Hurricane Irene cost the Long Island Power Authority $176 million, which could leave Long Island ratepayers on the hook for about a quarter of the cost. The tab was about $6 million above the highest estimates, Newsday reported.
LIPA, the No. 2 municipal power authority in the U.S., serves more than 1.1 million electricity customers in Nassau and Suffolk counties in New York.
It was created from the bankrupt Long Island Lighting Co. after the collapse of the ill-fated Shoreham nuclear power plant in 1986 by Gov. Mario Cuomo, father of current Gov. Andrew Cuomo.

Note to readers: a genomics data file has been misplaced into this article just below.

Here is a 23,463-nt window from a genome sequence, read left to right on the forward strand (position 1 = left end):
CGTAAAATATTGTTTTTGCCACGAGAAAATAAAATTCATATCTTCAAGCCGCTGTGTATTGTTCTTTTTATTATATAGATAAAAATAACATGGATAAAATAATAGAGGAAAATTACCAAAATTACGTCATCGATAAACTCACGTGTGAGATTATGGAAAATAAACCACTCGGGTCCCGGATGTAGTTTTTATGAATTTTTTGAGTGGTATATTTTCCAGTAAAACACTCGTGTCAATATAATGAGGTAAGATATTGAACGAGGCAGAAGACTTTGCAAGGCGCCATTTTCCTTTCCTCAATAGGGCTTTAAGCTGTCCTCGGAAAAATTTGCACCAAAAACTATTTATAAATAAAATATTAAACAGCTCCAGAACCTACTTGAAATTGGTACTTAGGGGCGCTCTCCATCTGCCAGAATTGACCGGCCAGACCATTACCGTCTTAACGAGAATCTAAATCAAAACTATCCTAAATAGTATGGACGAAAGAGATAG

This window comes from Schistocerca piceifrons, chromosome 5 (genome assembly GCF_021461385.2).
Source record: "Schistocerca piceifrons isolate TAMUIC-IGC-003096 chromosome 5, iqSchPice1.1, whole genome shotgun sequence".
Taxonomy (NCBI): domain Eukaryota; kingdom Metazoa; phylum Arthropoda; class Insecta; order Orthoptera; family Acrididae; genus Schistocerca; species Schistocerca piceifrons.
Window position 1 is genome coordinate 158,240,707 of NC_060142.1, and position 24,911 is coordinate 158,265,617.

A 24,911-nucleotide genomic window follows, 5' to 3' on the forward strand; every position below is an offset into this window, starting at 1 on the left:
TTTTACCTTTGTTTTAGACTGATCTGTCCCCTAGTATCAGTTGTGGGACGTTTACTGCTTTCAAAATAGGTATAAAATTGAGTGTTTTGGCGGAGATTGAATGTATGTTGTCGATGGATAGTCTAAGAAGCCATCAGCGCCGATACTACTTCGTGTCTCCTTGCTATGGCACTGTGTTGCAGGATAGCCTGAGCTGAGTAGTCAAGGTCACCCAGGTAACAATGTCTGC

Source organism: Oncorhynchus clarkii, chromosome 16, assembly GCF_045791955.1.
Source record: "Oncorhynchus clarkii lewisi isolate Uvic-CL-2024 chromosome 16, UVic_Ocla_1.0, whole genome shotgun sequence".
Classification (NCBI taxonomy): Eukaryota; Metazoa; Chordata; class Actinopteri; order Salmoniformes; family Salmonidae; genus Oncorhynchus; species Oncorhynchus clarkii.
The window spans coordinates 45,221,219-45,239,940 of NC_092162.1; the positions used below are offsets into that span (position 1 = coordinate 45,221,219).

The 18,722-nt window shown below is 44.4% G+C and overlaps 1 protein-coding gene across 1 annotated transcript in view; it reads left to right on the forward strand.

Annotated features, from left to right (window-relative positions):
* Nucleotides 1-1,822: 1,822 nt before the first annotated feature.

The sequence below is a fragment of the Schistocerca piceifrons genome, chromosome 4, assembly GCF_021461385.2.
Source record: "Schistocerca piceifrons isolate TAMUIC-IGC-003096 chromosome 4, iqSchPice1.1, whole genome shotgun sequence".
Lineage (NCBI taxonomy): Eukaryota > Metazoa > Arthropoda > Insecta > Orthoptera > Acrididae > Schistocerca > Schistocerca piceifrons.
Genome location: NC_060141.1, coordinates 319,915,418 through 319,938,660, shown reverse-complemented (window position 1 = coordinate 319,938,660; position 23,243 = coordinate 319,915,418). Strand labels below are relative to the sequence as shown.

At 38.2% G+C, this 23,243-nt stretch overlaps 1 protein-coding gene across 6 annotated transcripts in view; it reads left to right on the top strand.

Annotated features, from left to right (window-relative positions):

LIPA said about 75 percent of the tab for repairing its grid should be covered by U.S. government funds for disaster relief provided by the Obama Administration.
The $176 million total far exceed LIPA' s storm budget of $47 million for 2011. The Hicksville, N.Y, based utility's most expensive storm ever had been last year's winter nor'easter that cost $68 million.
One reason why LIPA's bill is so high is because it had 7,500 workers on hurricane duty, including 3,500 from out-of-town, to deal with Irene problems. It also had to restore hundreds of miles of wires, as well as transformers and poles.
LIPA CEO Michael Hervey said the Irene bill might result in a 2012 rate increase. He said it was too early to determine if the utility would apply to Albany for one, though.